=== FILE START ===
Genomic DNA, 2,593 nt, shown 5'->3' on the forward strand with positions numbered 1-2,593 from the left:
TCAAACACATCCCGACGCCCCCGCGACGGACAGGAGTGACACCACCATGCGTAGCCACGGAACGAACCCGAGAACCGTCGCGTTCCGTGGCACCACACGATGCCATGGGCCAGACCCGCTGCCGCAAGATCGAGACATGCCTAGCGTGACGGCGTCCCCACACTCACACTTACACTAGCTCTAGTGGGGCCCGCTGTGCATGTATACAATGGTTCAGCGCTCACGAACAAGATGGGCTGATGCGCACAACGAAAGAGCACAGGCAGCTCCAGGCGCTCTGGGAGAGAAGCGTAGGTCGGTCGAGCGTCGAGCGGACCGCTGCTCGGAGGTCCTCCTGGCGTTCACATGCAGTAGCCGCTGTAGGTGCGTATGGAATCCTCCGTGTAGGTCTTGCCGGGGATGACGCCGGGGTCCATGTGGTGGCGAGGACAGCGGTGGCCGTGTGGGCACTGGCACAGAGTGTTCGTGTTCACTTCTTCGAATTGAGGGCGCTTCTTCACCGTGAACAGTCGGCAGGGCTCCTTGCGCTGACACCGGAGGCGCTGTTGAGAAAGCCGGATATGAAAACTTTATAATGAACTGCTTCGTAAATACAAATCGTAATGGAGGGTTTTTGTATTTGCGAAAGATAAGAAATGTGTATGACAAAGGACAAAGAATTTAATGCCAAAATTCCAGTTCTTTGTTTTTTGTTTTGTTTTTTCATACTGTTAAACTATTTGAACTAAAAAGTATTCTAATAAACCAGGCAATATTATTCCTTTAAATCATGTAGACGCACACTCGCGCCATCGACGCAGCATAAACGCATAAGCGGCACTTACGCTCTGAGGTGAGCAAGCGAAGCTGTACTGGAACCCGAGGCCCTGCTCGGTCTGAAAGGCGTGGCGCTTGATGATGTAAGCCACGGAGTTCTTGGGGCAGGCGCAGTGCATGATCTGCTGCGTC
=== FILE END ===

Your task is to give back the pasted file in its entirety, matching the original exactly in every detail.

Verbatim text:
Genomic DNA, 2,593 nt, shown 5'->3' on the forward strand with positions numbered 1-2,593 from the left:
TCAAACACATCCCGACGCCCCCGCGACGGACAGGAGTGACACCACCATGCGTAGCCACGGAACGAACCCGAGAACCGTCGCGTTCCGTGGCACCACACGATGCCATGGGCCAGACCCGCTGCCGCAAGATCGAGACATGCCTAGCGTGACGGCGTCCCCACACTCACACTTACACTAGCTCTAGTGGGGCCCGCTGTGCATGTATACAATGGTTCAGCGCTCACGAACAAGATGGGCTGATGCGCACAACGAAAGAGCACAGGCAGCTCCAGGCGCTCTGGGAGAGAAGCGTAGGTCGGTCGAGCGTCGAGCGGACCGCTGCTCGGAGGTCCTCCTGGCGTTCACATGCAGTAGCCGCTGTAGGTGCGTATGGAATCCTCCGTGTAGGTCTTGCCGGGGATGACGCCGGGGTCCATGTGGTGGCGAGGACAGCGGTGGCCGTGTGGGCACTGGCACAGAGTGTTCGTGTTCACTTCTTCGAATTGAGGGCGCTTCTTCACCGTGAACAGTCGGCAGGGCTCCTTGCGCTGACACCGGAGGCGCTGTTGAGAAAGCCGGATATGAAAACTTTATAATGAACTGCTTCGTAAATACAAATCGTAATGGAGGGTTTTTGTATTTGCGAAAGATAAGAAATGTGTATGACAAAGGACAAAGAATTTAATGCCAAAATTCCAGTTCTTTGTTTTTTGTTTTGTTTTTTCATACTGTTAAACTATTTGAACTAAAAAGTATTCTAATAAACCAGGCAATATTATTCCTTTAAATCATGTAGACGCACACTCGCGCCATCGACGCAGCATAAACGCATAAGCGGCACTTACGCTCTGAGGTGAGCAAGCGAAGCTGTACTGGAACCCGAGGCCCTGCTCGGTCTGAAAGGCGTGGCGCTTGATGATGTAAGCCACGGAGTTCTTGGGGCAGGCGCAGTGCATGATCTGCTGCGTC